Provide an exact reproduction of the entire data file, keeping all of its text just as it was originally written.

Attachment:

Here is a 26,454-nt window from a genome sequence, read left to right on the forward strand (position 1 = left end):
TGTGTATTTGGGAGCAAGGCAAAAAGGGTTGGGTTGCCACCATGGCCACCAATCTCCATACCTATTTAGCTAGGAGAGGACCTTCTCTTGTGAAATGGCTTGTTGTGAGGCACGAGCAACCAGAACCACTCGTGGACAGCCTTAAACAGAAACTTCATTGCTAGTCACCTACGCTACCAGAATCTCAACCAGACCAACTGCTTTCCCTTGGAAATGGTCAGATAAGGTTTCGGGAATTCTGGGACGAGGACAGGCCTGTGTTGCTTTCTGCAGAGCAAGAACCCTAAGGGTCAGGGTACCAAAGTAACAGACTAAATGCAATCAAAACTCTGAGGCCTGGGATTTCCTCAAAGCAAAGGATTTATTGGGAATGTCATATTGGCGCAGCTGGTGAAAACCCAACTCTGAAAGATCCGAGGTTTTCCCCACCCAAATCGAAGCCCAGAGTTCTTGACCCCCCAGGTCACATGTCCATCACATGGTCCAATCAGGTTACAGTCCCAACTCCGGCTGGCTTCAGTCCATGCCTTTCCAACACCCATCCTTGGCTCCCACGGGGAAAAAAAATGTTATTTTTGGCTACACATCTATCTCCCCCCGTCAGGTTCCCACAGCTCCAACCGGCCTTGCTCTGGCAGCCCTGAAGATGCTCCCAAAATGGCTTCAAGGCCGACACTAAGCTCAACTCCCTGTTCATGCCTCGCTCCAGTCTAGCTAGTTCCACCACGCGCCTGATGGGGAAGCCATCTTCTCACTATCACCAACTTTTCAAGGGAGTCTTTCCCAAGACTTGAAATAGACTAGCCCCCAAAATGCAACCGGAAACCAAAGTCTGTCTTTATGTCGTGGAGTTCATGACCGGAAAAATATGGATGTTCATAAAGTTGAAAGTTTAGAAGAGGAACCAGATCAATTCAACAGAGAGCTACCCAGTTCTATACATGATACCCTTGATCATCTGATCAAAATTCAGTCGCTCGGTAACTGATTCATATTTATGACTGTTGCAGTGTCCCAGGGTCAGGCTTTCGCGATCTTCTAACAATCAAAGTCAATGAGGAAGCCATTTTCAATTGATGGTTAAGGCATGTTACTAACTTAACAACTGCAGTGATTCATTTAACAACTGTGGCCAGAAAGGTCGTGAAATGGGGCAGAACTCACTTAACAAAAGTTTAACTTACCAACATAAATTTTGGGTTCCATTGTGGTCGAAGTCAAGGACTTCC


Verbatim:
Here is a 26,454-nt window from a genome sequence, read left to right on the forward strand (position 1 = left end):
TGTGTATTTGGGAGCAAGGCAAAAAGGGTTGGGTTGCCACCATGGCCACCAATCTCCATACCTATTTAGCTAGGAGAGGACCTTCTCTTGTGAAATGGCTTGTTGTGAGGCACGAGCAACCAGAACCACTCGTGGACAGCCTTAAACAGAAACTTCATTGCTAGTCACCTACGCTACCAGAATCTCAACCAGACCAACTGCTTTCCCTTGGAAATGGTCAGATAAGGTTTCGGGAATTCTGGGACGAGGACAGGCCTGTGTTGCTTTCTGCAGAGCAAGAACCCTAAGGGTCAGGGTACCAAAGTAACAGACTAAATGCAATCAAAACTCTGAGGCCTGGGATTTCCTCAAAGCAAAGGATTTATTGGGAATGTCATATTGGCGCAGCTGGTGAAAACCCAACTCTGAAAGATCCGAGGTTTTCCCCACCCAAATCGAAGCCCAGAGTTCTTGACCCCCCAGGTCACATGTCCATCACATGGTCCAATCAGGTTACAGTCCCAACTCCGGCTGGCTTCAGTCCATGCCTTTCCAACACCCATCCTTGGCTCCCACGGGGAAAAAAAATGTTATTTTTGGCTACACATCTATCTCCCCCCGTCAGGTTCCCACAGCTCCAACCGGCCTTGCTCTGGCAGCCCTGAAGATGCTCCCAAAATGGCTTCAAGGCCGACACTAAGCTCAACTCCCTGTTCATGCCTCGCTCCAGTCTAGCTAGTTCCACCACGCGCCTGATGGGGAAGCCATCTTCTCACTATCACCAACTTTTCAAGGGAGTCTTTCCCAAGACTTGAAATAGACTAGCCCCCAAAATGCAACCGGAAACCAAAGTCTGTCTTTATGTCGTGGAGTTCATGACCGGAAAAATATGGATGTTCATAAAGTTGAAAGTTTAGAAGAGGAACCAGATCAATTCAACAGAGAGCTACCCAGTTCTATACATGATACCCTTGATCATCTGATCAAAATTCAGTCGCTCGGTAACTGATTCATATTTATGACTGTTGCAGTGTCCCAGGGTCAGGCTTTCGCGATCTTCTAACAATCAAAGTCAATGAGGAAGCCATTTTCAATTGATGGTTAAGGCATGTTACTAACTTAACAACTGCAGTGATTCATTTAACAACTGTGGCCAGAAAGGTCGTGAAATGGGGCAGAACTCACTTAACAAAAGTTTAACTTACCAACATAAATTTTGGGTTCCATTGTGGTCGAAGTCAAGGACTTCC